KOLLMAN v. The STATE.
A jury found Bernice Kollman guilty of driving under the influence of alcohol to the extent that it is less safe to drive (OCGA § 40-6-391(a)(1)). Kollman appeals, asserting that the trial court erred by admitting Intoxilyzer 5000 test results without a proper foundation and that there was insufficient evidence to support the verdict. We disagree and affirm Kollman's conviction.
1. Kollman asserts that the trial court erred in admitting the Intoxilyzer 5000 test results because there was no evidence the arresting officer informed her of her implied consent rights. See OCGA §§ 40-5-55 and 40-5-67.1. We disagree. The transcript shows that although the arresting officer did not specify the exact language used, he did testify that he read Kollman the implied consent warning. Pretermitting the question of whether such testimony is sufficient evidence to establish that the officer gave the correct warning, Kollman has not shown, and the transcript before us does not reveal, that Kollman objected to the introduction of the test results on this basis below. “ ‘[I]t is well established that grounds not raised by objection below may not be raised for the first time on appeal. (Cit.)’ [Cit.]” Shelton v. State, 216 Ga.App. 634, 635(2), 455 S.E.2d 304 (1995).
2. Kollman next asserts that the trial court committed reversible error in admitting into evidence inspection certificates for the Intoxilyzer 5000. According to Kollman, without testimony from the individual who actually inspected the machine, admission of the certificates violated her Sixth Amendment right to confrontation. This same argument, however, was recently addressed and rejected by our Supreme Court in Brown v. State, 268 Ga. 76, 485 S.E.2d 486 (1997). Accordingly, for the reasons discussed in Brown, we find no merit in Kollman's argument.
3. Nor did the trial court commit reversible error in admitting a copy of the document certifying that the inspector of the Intoxilyzer 5000 was authorized to perform the inspections. The State met its burden of proving the Intoxilyzer 5000 was properly functioning with the admission into evidence of the inspection certificates addressed in Division 2. The requirement that the testing machines be properly maintained and the related inspection certification provisions are set forth in OCGA § 40-6-392(a)(1). OCGA § 40-6-392(f) provides that “[w]hen properly prepared and executed, as prescribed in this subsection, the [inspection] certificate shall, notwithstanding any other provision of law, be self-authenticating, shall be admissible in any court of law, and shall satisfy the pertinent requirements of paragraph (1) of subsection (a) of this Code section․” (Emphasis supplied.) Other than her contention which we rejected in Division 2, Kollman does not assert that the actual inspection certificates were deficient in any manner. And, our review of the record indicates that the inspection certificates comply with the requirements of OCGA § 40-6-392(f). Accordingly, the State was not required to introduce a copy of the document certifying that the inspector of the Intoxilyzer 5000 was authorized to perform the inspections. Furthermore, even if the trial court erred in admitting the copy into evidence under the Best Evidence Rule, OCGA § 24-5-1 et seq., an appellant must show both error and harm to prevail on appeal. See Morrow v. State, 226 Ga.App. 833, 835(2), 487 S.E.2d 669 (1997). Kollman has not shown how she was harmed by the ruling.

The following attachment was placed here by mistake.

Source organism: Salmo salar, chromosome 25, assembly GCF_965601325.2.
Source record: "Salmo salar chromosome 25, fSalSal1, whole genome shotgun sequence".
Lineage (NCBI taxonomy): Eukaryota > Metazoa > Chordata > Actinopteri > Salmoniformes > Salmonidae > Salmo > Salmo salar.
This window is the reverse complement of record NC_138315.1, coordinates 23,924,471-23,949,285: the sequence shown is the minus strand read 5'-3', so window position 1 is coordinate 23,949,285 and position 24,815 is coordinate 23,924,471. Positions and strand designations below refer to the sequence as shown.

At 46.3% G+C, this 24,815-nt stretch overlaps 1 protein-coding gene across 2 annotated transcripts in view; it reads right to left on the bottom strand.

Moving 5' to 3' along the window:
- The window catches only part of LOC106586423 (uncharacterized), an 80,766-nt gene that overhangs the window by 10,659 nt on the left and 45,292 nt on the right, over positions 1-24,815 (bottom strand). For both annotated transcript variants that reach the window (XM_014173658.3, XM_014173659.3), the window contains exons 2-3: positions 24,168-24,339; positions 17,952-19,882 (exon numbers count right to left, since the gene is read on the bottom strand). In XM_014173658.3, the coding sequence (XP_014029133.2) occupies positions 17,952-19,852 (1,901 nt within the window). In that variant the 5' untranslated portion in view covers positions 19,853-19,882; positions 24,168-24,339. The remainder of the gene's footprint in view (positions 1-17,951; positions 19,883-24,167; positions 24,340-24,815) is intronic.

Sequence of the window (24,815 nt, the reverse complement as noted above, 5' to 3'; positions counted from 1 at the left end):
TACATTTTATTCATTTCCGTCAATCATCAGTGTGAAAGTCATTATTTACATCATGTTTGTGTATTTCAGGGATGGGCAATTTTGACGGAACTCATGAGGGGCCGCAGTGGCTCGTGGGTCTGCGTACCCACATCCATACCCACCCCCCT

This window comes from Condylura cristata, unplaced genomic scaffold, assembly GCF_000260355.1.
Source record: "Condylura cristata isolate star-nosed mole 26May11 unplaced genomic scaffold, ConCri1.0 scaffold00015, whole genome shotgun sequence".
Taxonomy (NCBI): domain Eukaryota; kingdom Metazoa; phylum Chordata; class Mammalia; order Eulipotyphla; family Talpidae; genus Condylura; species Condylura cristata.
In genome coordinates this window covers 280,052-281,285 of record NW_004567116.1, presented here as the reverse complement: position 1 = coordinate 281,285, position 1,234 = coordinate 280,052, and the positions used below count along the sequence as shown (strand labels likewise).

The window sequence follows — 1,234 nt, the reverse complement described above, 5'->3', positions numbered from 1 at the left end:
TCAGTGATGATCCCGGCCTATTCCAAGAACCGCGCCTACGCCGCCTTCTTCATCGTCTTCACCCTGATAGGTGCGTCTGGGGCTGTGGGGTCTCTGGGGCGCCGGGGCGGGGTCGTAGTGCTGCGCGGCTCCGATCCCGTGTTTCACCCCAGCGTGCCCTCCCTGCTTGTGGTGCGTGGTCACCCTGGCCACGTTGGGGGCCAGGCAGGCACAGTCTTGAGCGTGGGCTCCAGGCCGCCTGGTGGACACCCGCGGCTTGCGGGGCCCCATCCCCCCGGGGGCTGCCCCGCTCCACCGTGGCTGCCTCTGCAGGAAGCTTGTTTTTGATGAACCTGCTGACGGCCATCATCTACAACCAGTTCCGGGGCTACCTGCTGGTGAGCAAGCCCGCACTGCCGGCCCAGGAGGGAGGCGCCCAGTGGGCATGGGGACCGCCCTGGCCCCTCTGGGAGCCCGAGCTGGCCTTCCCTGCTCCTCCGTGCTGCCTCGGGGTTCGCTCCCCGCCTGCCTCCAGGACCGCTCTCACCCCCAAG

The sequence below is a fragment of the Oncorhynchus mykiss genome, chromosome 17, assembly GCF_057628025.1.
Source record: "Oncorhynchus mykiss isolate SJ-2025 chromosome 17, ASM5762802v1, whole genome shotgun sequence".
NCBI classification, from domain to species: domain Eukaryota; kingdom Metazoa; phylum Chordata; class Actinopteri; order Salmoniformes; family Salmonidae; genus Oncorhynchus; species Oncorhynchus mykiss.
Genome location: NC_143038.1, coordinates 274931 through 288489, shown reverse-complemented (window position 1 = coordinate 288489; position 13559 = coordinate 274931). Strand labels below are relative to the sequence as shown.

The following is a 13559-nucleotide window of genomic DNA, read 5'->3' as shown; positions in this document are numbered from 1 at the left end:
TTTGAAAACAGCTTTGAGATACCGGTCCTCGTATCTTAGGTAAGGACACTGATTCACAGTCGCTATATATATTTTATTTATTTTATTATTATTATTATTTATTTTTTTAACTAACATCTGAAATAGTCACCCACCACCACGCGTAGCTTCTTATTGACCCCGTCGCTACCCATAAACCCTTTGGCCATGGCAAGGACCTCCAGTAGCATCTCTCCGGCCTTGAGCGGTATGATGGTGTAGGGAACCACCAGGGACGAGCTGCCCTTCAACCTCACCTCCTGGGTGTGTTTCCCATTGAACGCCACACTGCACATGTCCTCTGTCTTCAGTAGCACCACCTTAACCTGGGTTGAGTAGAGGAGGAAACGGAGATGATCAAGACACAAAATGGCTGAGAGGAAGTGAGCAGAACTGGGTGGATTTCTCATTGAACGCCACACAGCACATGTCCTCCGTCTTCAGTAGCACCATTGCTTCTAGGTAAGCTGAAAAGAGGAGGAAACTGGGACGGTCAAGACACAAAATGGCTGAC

4. Finally, we find there was sufficient evidence to support Kollman's conviction. “ ‘On appeal the evidence must be viewed in the light most favorable to support the verdict, and appellant no longer enjoys a presumption of innocence; moreover, an appellate court determines evidence sufficiency and does not weigh the evidence or determine witness credibility. [Cit.]’ [Cit.]” Tanner v. State, 225 Ga.App. 702, 703, 484 S.E.2d 766 (1997).
Viewed in this light, the evidence at trial showed that Deputy William Meadows was assisting Georgia State Patrol Trooper James Traylor investigate an auto accident. Kollman, who was not involved in the collision, experienced mechanical problems with her car and pulled to the side of the road near the car accident scene. When she asked Deputy Meadows for assistance, he smelled alcohol on her breath. According to Meadows, he asked Kollman for her license, and she became “belligerent.” Upon returning to Kollman's car to obtain the license, Meadows noticed a small bottle of alcohol near the console. Deputy Meadows went to discuss the situation with Trooper Traylor, and when he looked toward Kollman's car, he saw her pouring the bottle of alcohol onto the ground. Trooper Traylor testified that he approached Kollman and “could smell a strong odor of alcohol about her person.” Traylor further stated that Kollman had glassy eyes, was “leaning on [her] vehicle at the time [he] was talking to her and [she] appeared to be unsteady on her feet․” According to Traylor, when he asked Kollman if she had anything to drink, she became “belligerent had a lot of cussing and that sort of thing․” Officer Meadows thereafter arrested Kollman, and a subsequent Intoxilyzer 5000 test revealed she had a blood-alcohol concentration of .105 percent. Finally, Trooper Traylor testified without objection that in his opinion Kollman was in a condition in which it was less safe for her to drive.
Even though there was no direct evidence of any unsafe driving, we find that, viewed in the light most favorable to the verdict, the foregoing evidence was sufficient to allow a rational jury to find Kollman guilty of driving under the influence of alcohol to the extent that it was less safe for her to drive. See Rylee v. State, 210 Ga.App. 314, 436 S.E.2d 52 (1993).
BIRDSONG, P.J., and HAROLD R. BANKE, Senior Appellate Judge, concur.